Alexander: Stop Policing POC Reactions to Queen Elizabeth’s Death


By CJ Alexander, Special Projects Managing Editor


British monarch Queen Elizabeth II passed away last week at the age of 96, and her death has been met with mixed reactions. While the UK and world leaders mourn her, other groups — particularly people of color and those whose nations fell victim to British colonization — rejoice in her passing.

Some reactions have been extreme. One Carnegie Mellon professor wished the Queen an “excruciating” death hours before she died, and Irish soccer fans mocked the announcement with a cruel chant. Black Twitter wasted no time at all sharing memes, and Instagram pages dedicated to Indigenous and minority voices refused to honor her, instead condemning the monarchy.

Considering the history and devastating impacts of British colonization, we shouldn’t police BIPOC reactions to the Queen’s death. If anything, they address what our history books don’t.

History of the Monarchy

The British Empire’s colonial conquests were incredibly far-reaching and lasted for centuries. Sixty-five countries were born from British rule, and some are still fighting. Most African countries didn’t gain independence until the 1950s and 60s, and for Zimbabwe, 1980. Belize only gained independence in 1981, and in 1997, the UK handed Hong Kong over to the Republic of China following a 152-year occupation.

During their reign, Britain committed terrible atrocities that continued well into the 20th century. In 1943, India suffered a devastating famine, and instead of feeding the millions dying of starvation, the British exported India’s food supply to troops in the Mediterranean. In 1952, the British forcibly removed, tortured and killed hundreds of thousands of Kenyans to squash a political revolt, and hid this fact through fake official documents. From 1948 to 1960, the British waged a war in Malaya (now Malaysia) where they set fire to homes and farmland, moved 400,000 people to concentration camps and sprayed Agent Orange on food crops to starve the country. And in 2015, British planes and bombs spearheaded the indiscriminate killing of nearly 100,000 people in Yemen, which added to their previous kill-count of 200,000 from the 1960s.

Even if downsizing efforts of the British Empire occurred under Queen Elizabeth II, there’s no denying the damage inflicted upon those formerly living under British rule. Their colonialism, along with that of other empires, left nations and people lost, impoverished and bitter.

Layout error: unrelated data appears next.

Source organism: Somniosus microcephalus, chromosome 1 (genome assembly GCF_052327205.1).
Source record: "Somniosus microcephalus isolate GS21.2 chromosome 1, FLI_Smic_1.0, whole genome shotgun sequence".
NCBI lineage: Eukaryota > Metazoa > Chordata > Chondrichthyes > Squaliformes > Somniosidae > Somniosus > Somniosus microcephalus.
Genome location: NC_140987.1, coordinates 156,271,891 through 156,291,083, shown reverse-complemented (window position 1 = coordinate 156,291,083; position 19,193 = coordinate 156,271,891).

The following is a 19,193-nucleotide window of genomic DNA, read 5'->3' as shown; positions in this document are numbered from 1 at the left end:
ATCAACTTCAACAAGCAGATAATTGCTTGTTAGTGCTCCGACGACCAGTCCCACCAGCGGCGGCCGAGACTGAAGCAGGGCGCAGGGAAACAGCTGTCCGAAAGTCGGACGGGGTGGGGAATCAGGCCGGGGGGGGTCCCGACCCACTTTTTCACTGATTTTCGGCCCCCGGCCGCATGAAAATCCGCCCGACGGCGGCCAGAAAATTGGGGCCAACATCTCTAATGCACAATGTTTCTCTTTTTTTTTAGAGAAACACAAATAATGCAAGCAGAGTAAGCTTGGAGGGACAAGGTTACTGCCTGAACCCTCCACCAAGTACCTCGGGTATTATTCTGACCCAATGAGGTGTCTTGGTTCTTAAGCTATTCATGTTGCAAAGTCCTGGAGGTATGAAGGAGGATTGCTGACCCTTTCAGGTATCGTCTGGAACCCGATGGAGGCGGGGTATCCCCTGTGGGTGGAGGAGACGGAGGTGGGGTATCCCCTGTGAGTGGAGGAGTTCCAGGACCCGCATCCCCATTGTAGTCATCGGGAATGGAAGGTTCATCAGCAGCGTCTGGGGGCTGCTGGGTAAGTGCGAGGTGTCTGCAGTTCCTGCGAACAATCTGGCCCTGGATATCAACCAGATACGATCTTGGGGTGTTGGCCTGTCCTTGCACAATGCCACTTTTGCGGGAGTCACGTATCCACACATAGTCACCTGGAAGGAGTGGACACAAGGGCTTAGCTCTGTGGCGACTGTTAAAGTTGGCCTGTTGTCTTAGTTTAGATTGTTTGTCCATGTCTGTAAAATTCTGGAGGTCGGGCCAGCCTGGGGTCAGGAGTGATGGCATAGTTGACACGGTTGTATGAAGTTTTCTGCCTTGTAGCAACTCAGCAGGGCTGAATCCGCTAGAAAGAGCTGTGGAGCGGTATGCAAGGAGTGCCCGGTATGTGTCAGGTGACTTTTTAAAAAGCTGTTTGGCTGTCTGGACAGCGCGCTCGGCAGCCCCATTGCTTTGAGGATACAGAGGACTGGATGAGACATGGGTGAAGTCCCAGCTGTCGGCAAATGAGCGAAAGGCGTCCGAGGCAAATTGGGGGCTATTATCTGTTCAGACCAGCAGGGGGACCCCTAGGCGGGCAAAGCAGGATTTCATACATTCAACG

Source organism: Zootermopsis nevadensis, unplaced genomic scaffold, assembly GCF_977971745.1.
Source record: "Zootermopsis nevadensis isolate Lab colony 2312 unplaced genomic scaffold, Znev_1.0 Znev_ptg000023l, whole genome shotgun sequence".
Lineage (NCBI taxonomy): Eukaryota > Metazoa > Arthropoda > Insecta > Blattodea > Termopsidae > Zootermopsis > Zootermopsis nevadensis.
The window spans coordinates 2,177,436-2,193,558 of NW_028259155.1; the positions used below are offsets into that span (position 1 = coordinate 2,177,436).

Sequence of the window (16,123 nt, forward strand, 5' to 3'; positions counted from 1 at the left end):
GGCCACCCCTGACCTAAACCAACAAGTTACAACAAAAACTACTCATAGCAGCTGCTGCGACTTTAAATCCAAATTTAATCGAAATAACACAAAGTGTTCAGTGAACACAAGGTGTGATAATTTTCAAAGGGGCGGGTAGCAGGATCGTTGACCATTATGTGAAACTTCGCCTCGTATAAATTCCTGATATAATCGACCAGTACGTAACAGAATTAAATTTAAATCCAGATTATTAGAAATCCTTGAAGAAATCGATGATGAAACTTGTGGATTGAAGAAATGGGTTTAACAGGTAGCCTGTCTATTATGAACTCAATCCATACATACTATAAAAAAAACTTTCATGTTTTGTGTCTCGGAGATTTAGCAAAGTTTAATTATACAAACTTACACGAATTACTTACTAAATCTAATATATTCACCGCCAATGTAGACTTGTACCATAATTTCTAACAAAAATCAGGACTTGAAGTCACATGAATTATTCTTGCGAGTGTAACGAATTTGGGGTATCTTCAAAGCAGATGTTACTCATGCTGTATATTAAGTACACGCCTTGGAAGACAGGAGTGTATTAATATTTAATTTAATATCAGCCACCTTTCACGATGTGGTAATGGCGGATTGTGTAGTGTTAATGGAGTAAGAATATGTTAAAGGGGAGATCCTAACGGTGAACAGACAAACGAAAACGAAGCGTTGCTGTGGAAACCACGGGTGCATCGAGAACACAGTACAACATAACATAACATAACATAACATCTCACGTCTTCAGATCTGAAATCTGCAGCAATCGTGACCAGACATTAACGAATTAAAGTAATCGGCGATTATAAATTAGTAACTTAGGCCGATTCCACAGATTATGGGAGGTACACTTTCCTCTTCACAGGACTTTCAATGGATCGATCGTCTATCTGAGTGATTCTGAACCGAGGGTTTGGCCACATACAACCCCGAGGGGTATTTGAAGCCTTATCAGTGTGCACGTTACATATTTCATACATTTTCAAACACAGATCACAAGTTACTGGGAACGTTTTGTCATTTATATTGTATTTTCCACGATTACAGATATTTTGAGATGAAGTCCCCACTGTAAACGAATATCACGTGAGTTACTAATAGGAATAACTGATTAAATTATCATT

Lasting Impacts

Some countries are still reeling from colonization. Ahoefa Daniéle Degbesse, a SLCC student from Togo, said, “My country didn’t really recover after colonialism … our economy didn’t go up, nothing really worked out the way that we wanted things to go … our environment and the way people lived did not really recover after we got our independence.”

U student Olusegun Oyewole, from Nigera, said, “British colonization … sets the scene for a lot of the discord you see today in the country.” Oyewole explained that after Nigeria gained independence, the three main tribes — who did not get along — were forced together by the British to run the country, resulting in political turmoil.

Unfortunately, most of the textbooks within these former colonies play up white saviorism and put colonizers on a pedestal. Nara M. A., a U student from India, said that “textbooks would say stuff like ‘oh the British rule was great, it gave us technology, it did all this and that.’” But there were only small portions of her textbook that touched on the severities of colonial rule. Nara explained that because colonists wrote the textbooks, they teach former colonies that their lives are better because of colonization. And the lasting impacts can be seen on beauty standards, media representation and economic development within these former colonies.

Despite the Royal Family’s role as figureheads of Parliament, the Queen still represented colonization to many. Her reign was characterized by colonialism, and her family continues to reap the benefits of her predecessors’ atrocious exploits.

Because the evidence is stacked against the monarchy, we shouldn’t invalidate how POC react to the Queen’s death. Rwothomio Kabandole, who works for the Uganda-based organization No White Saviors, said over email, “As an African person, I am still subject to colonial terms & conditions. However way people express themselves towards her demise is within their rights.” Kabandole went on to say that despite the reactions, he will stand strong in “holding the record straight as to who the architects & upholders of our oppressions are.”

We shouldn’t fault people for expressing themselves accordingly when they have been subjected to the lasting impacts of British colonization. And we definitely can’t expect anyone to demonstrate sympathy towards those who failed to extend the same to them. 


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